There are three main restrictions in the renal diet which includes: sodium, potassium, and phosphorus. For most people the allowance for sodium and potassium is 2000 mg day and for phosphorus 1000 mg day. There are several lists of foods that indicate high and low food sources as well as guides that include milligrams to help with measuring your daily intake. Your dietitian in the clinic will be able to help you choose the right amount of food by monitoring your monthly lab values to your daily food intake.
Sodium food sources: Follow the food label on prepared foods is the best guide. Become an expert in label reading and measure your food according to the recommended portion size. Do not add salt to your food since one teaspoon of salt equals 2000 mg of sodium. Use fresh herbs, onions, garlic and dried herbs instead of salt. Avoid all processed foods in the deli as well as canned or boxed foods. Choosing fresh fruits, vegetables, and meat is preferred. All fast food items are loaded with salt and should be limited or avoided all together.
Potassium food sources: All fruits and vegetables contain potassium as well as dairy products, beans, nuts, bran, and chocolate. Using a low, medium, and high food source list can help control your level by limiting your daily intake to 6 (1/2 cup) portions / day and avoiding all high potassium food sources. Some potassium can be "washed" out by using a soaking method since potassium is water soluble. The general rule is ½ cup food to 10 cups of water, boiled for 10 minutes then soaked for a minimum of 2 hours. Some patients are permitted to have a liberalized potassium diet so check with your nephrologist or dietitian for their recommendation and monitor your monthly labs.
Phosphorus food sources: Most foods have some phosphorus in it with the exception of fruit. Since meat is a high phosphorus food but a very necessary source of protein, most dietitians will recommend to avoid the following to help with phosphorus control: bran, dairy to 1 cup day, chocolate, biscuits, cornbread, pancakes, nuts, PB, cheese, chocolate, cakes, cokes, and any processed food that has "phosphate" as a food additive listed on the ingredient lists. Phosphorus is not easily removed from the blood and therefore most dialysis patients will need to use a phosphorus binder to lower this level. This is a medication that is prescribed by your nephrologist and needs to be taken at meal time. Consequences of high phosphorus can lead to calciphylaxis a serious skin lesion that may bleed or become infected. Additionally, deposits of calcium crystals within blood vessel walls can produce vascular stiffness that is a cause of cardiovascular mortality.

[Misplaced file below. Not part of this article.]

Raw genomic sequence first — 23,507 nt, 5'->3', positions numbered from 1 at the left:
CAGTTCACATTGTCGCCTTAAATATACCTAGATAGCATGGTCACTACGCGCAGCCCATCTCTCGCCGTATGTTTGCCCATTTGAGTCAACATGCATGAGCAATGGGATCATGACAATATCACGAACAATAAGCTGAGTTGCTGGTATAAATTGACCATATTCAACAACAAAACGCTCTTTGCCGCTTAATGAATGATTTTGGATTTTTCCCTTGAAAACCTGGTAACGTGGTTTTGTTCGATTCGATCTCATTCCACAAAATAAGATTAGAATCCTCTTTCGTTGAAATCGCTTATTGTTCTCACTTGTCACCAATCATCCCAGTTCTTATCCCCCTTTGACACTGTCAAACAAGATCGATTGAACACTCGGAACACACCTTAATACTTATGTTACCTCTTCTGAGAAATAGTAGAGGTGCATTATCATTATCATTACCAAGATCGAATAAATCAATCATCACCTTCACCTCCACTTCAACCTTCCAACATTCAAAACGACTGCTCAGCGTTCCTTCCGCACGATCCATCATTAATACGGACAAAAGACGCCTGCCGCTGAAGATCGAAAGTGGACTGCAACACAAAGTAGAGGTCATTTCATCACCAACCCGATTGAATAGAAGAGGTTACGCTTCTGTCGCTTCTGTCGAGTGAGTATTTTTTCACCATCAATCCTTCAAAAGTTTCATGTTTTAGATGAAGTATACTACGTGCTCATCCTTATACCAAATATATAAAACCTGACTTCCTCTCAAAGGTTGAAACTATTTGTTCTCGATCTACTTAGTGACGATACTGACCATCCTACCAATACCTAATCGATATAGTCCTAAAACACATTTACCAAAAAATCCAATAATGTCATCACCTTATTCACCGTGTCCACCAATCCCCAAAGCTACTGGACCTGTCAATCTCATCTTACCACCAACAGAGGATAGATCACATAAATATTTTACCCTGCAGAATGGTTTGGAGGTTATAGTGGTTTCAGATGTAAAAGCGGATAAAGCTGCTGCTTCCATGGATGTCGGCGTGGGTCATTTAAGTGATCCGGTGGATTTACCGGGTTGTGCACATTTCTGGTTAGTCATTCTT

Reference: AAKP Nutrition counter has milligrams of sodium, potassium, and phosphorus for common foods and can be purchased at aakp.org.
Living Well on Dialysis: A cookbook for patients and their families www.kidney.org
Cooking for David-renal cookbook by www.culinarykidneycooks.com
Patients with kidney disease retain fluids and this can cause high blood pressure. Following a low sodium diet, taking your blood pressure medication regularly and limiting the amount of fluid you take in can help. Your doctor will tell you how much fluid you can have each day. Often that amount is one liter or (32 oz) day. Gaining more than two pounds a day is a warning sign that you are taking in too much fluid.
What is a fluid?
Any food or liquid that is liquid at room temperature is considered a liquid. Gernerally ice will melt by 50 %, so a 20 oz cup of ice will equal 10 oz of fluid. Other items that you need to restrict are: jello, popsicles, ice cream, soup, juices, water, tea, coffee, etc.
Chew sugar free gum.
Suck on hard candy especially sour candy or mints.
Eat small amounts of frozen grapes or strawberries one at a time.
Rinse your mouth more often with cold mouth wash.
Brush your teeth several times day.
Suck on lemon or lime wedges.
Avoid all salty foods.
This is the weight you actually weigh without added fluid on your body. This may change if you are eating more than usual and gaining weight or not eating because you have been sick. After your dialysis treatment you are basically dehydrated or "dry" so you are able to eat and drink until the next treatment time. It is crucial to come to all dialysis treatments so your blood can be cleaned and your fluids removed. Never miss a treatment even if you are sick.
Once dialysis is started protein intake may need to be increased. Your dietitian will assess your protein needs and inform you of the amount to eat each day. Choose protein foods that are not high in sodium and seek advise on needed protein supplements.
There are prescribed renal vitamins especially designed for the dialysis patient since most water soluble vitamins are washed out with each treatment. Ask your nephrologist or dietitian for their recommendation.